ESL: Who controls the Internet?
GL: It would be timely and correct to say that it is a complex matter but that wouldn’t satisfy the reader. Internet governance is the perfect 21st century battleground that so far has been nothing but a sleeping volcano. There is still some truth in the thesis that the U.S. government, in the end, controls the Internet. Nothing much has changed, but that’s no surprise with this aggressive U.S. administration. The military and secret service control has been neatly covered up by what these days is called ‘global governance’. What rules is the idea of a ‘working consensus’ between national governments, industry and civil society (which is you and me). Most of these representatives are not chosen through ordinary elections. If you are not a bureaucrat, technologist or engineer you would find all these ideas pretty scary but in internet circles this set of concepts is all praised as extraordinary balanced and open. The last thing one would do is hand the internet over to the United Nations, no? Or worse, to the Chinese government. So, if you are not a libertarian neo-liberal technocrat, this world ain’t yours. My advice therefore is: stay out of this mess. It is not worth the anger.
ESL: What is your advice to make a good social use of the internet?
GL: There is certainly a return of the social as a virtual virtue. Social like in the U.S. American definition or social as we use the term in Europe? The first it means a collaborating group that works together to reach the target. The second means welfare state class compromise. Or should we even say socialist? Or even nation-socialist? (let’s not go there, I would propose). The problem is that the terms that we use in new media culture are not self-evident. It is the task of us, net critics, to point at this. This should also be done with the so-called social networking sites such as MySpace and YouTube. What we need to understand is how social is creating new social relationships. Of course, this software is not autonomous. It is not God-given code but produced by a small and easy to define class of white male geeks, backed up by somewhat older investors, managers and marketers with the same social background and ideological mindset. Their idea of the social is driven by the notion that we are all ‘friends’ who connect in a ‘network’. It is a world without adversaries or conflict. That’s is the social apriori. The Other is put beyond the network horizon. Not the family, the tribe, the workplace, school or the party but the network in which all these older structures neatly feature. The network is aimed to further our careers and ‘contacts’. We want to see more, know more people, hear more bands. What drives our subconscious attention are the weak ties: the film we may not have seen, the friend of colleague we might not have met. How to make use of this? That’s up to you. For young people it’s fun. I hope that at least everyone is aware of the cultural logic that is at work here, and the commercial interests behind this mad drive to datamine your profile and user behavior.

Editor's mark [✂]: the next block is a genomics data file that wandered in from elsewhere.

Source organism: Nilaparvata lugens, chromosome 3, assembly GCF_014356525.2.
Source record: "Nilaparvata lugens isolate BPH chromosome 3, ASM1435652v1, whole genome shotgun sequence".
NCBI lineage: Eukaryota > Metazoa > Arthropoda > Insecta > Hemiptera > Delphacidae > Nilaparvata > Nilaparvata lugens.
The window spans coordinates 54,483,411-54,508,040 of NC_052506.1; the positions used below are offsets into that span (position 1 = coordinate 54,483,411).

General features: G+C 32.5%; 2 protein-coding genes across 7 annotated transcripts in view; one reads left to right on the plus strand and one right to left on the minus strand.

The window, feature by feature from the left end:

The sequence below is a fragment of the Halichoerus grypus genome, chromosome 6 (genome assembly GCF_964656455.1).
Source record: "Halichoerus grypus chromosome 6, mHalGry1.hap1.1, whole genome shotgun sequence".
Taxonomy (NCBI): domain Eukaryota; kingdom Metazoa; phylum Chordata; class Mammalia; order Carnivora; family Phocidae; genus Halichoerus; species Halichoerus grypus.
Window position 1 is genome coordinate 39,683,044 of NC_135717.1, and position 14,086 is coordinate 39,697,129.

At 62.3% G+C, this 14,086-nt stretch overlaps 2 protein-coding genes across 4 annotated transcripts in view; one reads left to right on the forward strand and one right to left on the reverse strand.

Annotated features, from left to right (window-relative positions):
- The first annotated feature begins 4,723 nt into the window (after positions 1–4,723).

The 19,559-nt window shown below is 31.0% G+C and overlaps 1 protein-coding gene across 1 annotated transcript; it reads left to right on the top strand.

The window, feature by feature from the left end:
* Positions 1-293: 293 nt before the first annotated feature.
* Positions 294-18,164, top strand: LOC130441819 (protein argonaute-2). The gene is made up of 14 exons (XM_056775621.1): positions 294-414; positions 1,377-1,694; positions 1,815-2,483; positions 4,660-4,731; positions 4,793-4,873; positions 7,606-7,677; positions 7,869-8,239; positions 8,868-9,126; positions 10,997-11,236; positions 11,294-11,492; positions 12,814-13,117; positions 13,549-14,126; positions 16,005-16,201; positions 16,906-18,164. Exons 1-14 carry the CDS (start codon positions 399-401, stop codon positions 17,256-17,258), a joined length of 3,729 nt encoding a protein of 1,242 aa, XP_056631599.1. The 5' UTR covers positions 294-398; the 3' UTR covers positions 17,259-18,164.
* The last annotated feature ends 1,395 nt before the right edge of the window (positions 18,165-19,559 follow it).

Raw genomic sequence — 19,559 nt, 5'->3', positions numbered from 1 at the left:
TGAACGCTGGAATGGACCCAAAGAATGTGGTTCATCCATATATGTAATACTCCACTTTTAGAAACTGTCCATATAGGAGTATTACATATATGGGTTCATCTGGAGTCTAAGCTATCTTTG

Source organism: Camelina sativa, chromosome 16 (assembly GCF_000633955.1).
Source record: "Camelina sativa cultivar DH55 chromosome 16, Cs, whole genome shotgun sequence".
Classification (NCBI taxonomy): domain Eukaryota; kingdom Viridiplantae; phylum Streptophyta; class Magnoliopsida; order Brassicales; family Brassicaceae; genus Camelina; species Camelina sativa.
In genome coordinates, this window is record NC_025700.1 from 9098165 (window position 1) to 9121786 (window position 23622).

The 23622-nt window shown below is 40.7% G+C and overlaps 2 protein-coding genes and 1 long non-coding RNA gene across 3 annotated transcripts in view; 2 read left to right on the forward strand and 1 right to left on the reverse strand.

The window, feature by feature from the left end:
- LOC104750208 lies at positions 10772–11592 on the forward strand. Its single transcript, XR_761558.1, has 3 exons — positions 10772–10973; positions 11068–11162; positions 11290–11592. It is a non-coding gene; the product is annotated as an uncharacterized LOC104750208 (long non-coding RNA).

ESL: What is your opinion about blogs and bloggers?
GL: Much like social networking sites blogs are products of the underlying software architecture. Blogs are user-friendly web publishing tools but also create a specific type of subjectivity. I am interested in blogs invite people to reflect, to say something about themselves. Blogs are the follow-up of the 1990s homepage and in that sense something private. Obviously they are out there, in the open. It is this mix of private and public, this swift in mass culture that interest me. Why should we reveal so much to the anonymous public? There seems to be a strong drive to express some last bits of uniqueness in ourselves. We all know that we are just a bunch of numbers, target of ideologies and marketing. Nonetheless, we sometimes find the right tools, in the right Zeitgeist, to dig out that unknown bit called the Self.
ESL: Could you tell us about your experiences with Nettime?
GL: I met Pit Schultz, who lived in Berlin, around the same time as Internet started for both of us, in 1993. I got my first PC in 1987 and got used to bulletin boards around 1991 when I got my first modem, a year after I got my first Toshiba Dynabook laptop, one with a 286 intel processor. We had the same interests outside of academia in media theory, arts, electronic music and pirate radio. We both wanted to stuff, but at the same hold back, observe. Pit was perhaps more the slacker type, I was more the political activist. Anyway, Nettime was first and foremost an attempt to formulate a post-89 European critical discourse for those who were involved. The net criticism that Nettime as a email-based mailinglist and set of international meetings and publication stood for was always immanent. It was informed and came from inside computer networks. Quickly, already in 1995, Nettime turned into US-European encounter that tried to formulate an answer to the aggressive commercial discourse of Wired magazine. Nettime somehow lost its influence around 1999, at the height of dotcommania, also because it did not migrate to the Web. The collection of lists in five or so languages still exists but lost its spirit. I am still on at it still fulfills a modest role.